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I have two OpenSuSE 11.4 hosts connected to an LSI CTS2600 storage array via SAS. Every time I reboot the hosts, I see in dmesg output like

[ 255.942890] end_request: I/O error, dev sdg, sector 8
[ 256.445301] sd 5:0:1:1: [sdg] Result: hostbyte=DID_OK driverbyte=DRIVER_SENSE
[ 256.445308] sd 5:0:1:1: [sdg] Sense Key : Illegal Request [current]
[ 256.445315] sd 5:0:1:1: [sdg] <> ASC=0x94 ASCQ=0x1ASC=0x94 ASCQ=0x1
[ 256.445326] sd 5:0:1:1: [sdg] CDB: Read(10): 28 00 00 00 00 08 00 00 08 00

It just so happens that the devices with the reported IO error, are always the devices in the passive path group.

First, I'm wondering: Why does this happen? I assume it has something to do with the system seeing the attached SAS hardware and querying it before the proper device drivers and/or software is loaded, but I'm not positive.

Second, what can I do to stop this from happening? In addition to increasing the boot time, since it will sit there and re-query the device again and again and again, it looks bad in the logs. And kicks off Nagios alerts. And generally is just annoying.

Since I feel like it's related in some fashion to drivers or modules, here's some boot information:

INITRD_MODULES: dm-multipath, mptbase, mpt2sas, mptscsi, mptspi, mptsas, 3w-sas, thermal, ata_generic, processor, fan

MODULES_LOADED_ON_BOOT: drbd, dm-multipath

It looks to me like I've got my bases covered with the INITRD_MODULES, but I'm not sure.

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1 Answer 1

Your array looks to be the OEM's version of a Dell MD3220, right? I have an MD3200i, it's the LFF and iSCSI version.

I had similar errors on the secondary path group, caused by multipath trying to use/check (I'm not sure) all existing paths to the LUN.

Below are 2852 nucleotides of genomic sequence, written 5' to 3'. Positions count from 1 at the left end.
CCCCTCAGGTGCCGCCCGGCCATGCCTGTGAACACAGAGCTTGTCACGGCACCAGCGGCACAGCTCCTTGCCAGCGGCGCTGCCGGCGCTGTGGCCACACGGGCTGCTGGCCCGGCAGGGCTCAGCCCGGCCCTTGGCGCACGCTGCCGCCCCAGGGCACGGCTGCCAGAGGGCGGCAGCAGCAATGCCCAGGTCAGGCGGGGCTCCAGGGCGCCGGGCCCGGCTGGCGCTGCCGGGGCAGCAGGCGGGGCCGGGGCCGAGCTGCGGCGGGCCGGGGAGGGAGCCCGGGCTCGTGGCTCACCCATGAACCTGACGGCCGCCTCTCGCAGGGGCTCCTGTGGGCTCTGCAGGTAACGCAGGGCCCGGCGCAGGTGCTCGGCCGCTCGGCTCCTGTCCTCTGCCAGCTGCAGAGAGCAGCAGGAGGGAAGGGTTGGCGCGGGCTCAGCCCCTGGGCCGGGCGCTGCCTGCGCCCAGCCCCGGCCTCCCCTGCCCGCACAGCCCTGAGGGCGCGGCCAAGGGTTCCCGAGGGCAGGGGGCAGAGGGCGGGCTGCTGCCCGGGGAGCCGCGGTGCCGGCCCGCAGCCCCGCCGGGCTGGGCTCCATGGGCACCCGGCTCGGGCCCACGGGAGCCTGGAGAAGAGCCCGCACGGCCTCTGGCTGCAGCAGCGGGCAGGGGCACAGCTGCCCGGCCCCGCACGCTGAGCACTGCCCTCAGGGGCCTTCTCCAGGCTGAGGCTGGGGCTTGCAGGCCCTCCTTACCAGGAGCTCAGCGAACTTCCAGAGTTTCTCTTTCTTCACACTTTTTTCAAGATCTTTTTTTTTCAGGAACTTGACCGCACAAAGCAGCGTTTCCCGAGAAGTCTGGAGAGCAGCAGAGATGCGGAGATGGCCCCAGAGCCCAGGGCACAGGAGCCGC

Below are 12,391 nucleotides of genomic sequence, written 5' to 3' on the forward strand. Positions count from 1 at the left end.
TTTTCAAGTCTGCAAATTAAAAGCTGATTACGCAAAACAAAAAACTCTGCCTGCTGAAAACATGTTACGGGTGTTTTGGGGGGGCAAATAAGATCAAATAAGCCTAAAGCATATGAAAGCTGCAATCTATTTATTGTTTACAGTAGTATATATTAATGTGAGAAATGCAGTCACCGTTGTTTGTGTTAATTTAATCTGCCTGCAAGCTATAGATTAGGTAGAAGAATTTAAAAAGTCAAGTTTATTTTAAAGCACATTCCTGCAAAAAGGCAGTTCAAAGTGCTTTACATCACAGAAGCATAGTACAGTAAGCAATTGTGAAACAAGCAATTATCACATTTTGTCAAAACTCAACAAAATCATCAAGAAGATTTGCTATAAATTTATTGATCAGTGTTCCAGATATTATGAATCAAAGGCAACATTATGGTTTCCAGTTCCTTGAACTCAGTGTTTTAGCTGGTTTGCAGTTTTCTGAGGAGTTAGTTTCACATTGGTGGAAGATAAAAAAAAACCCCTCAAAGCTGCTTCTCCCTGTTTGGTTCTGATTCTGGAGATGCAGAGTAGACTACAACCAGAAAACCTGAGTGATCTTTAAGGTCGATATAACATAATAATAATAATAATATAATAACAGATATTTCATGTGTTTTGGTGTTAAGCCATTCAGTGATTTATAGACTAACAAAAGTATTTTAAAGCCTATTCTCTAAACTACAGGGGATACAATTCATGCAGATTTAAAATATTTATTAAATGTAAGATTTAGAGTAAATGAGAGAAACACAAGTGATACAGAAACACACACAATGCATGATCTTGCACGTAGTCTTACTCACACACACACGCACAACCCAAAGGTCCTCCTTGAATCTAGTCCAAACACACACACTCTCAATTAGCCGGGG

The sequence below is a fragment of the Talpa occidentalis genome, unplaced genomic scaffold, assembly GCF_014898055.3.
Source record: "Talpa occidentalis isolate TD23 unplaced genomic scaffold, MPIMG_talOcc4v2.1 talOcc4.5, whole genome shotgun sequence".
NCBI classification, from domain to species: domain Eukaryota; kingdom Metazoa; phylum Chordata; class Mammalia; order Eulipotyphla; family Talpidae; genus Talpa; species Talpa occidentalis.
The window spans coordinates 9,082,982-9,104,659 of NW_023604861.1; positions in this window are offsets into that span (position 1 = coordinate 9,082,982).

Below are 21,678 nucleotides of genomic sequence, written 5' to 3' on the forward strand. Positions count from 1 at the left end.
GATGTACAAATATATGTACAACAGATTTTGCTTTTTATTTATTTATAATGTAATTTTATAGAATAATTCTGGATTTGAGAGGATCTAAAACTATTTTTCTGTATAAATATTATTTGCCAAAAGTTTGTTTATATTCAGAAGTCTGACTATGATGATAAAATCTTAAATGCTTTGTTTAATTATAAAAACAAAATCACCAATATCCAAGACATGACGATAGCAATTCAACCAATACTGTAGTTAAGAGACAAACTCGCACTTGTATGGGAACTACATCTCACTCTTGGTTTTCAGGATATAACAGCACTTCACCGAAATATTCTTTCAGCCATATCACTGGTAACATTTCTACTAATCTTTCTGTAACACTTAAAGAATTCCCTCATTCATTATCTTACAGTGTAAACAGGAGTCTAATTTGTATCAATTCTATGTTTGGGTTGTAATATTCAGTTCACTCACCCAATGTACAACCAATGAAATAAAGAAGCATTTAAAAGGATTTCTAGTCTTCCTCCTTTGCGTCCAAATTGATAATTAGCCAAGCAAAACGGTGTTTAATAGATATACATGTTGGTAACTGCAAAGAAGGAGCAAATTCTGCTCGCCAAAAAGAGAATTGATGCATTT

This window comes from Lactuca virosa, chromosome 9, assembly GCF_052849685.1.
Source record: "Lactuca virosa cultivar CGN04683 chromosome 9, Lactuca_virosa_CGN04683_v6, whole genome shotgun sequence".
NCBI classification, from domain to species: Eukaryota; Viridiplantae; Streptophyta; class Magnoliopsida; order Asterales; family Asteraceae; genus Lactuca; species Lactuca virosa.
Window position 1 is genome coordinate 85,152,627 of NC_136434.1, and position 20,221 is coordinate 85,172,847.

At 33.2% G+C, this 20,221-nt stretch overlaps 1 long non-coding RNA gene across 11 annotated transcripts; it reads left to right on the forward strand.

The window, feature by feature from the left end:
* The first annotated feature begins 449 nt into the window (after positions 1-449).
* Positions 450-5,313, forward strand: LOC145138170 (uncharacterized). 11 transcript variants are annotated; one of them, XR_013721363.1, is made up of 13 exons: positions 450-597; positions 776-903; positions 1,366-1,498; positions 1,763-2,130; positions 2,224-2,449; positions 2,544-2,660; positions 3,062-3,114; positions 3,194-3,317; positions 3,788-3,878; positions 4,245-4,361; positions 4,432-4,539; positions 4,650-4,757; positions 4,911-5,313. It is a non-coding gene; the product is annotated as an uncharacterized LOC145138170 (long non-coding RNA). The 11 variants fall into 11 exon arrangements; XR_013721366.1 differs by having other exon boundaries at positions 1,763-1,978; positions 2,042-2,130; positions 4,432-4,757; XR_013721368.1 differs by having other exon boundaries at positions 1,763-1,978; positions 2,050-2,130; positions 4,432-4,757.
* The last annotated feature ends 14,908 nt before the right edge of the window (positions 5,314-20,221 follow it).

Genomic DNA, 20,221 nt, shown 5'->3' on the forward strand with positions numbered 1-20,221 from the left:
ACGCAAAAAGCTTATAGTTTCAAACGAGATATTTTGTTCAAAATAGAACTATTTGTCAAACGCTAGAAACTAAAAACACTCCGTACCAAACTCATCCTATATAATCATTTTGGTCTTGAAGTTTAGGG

I'm not sure that the RDAC SCSI device handler module will help in your case; my Debian host has the following:

23:13:29 root@u14-0bA-site3:~> grep -v '^#' /etc/initramfs-tools/modules 
scsi_dh_rdac

Out of the box, it's the only change I needed to get up and running. With lousy performance, which is where a SAS-attached version like yours would have come in handy.

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Those messages are blow back from the SCSI mid-layer as it tries to interrogate the device not knowing it's part of a multipath configuration. To avoid this you need to install the proper dh module in the initrd so when SML interrogates it, it knows better and will back off sooner or all together during the probe process. This requisite module should be well documented in your SAN docs and easily answered by Dell customer support. It might be scsi_dh_rdac, it might be something else. Bottom line, your installation wasn't configured correctly to begin with. –  ppetraki Feb 7 '12 at 16:19
    
Perhaps that was meant as an answer to Kendall? I say this because I had already loaded the device_handler module in the initrd. The performance, however, was not stellar -- that's what I needed to tune. But to get multipath working, out-of-the-box you'll need the device_handler module and nothing else. –  Luis Bruno Feb 7 '12 at 20:21
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It was, your answer is the correct one. I was merely elaborating as to the why the SCSI protocol is responding in that manner. I didn't feel that it was necessary to edit your original answer. –  ppetraki Feb 7 '12 at 22:33
    
Thanks for the answer, I can't wait to check this out. Having this finally cleared up will be very nice. –  Kendall Feb 8 '12 at 2:15
    
Thank you, @ppetraki. And Kendall, your other post on "not using all paths" was also very useful for my own debugging. Thank you both. –  Luis Bruno Feb 8 '12 at 8:22

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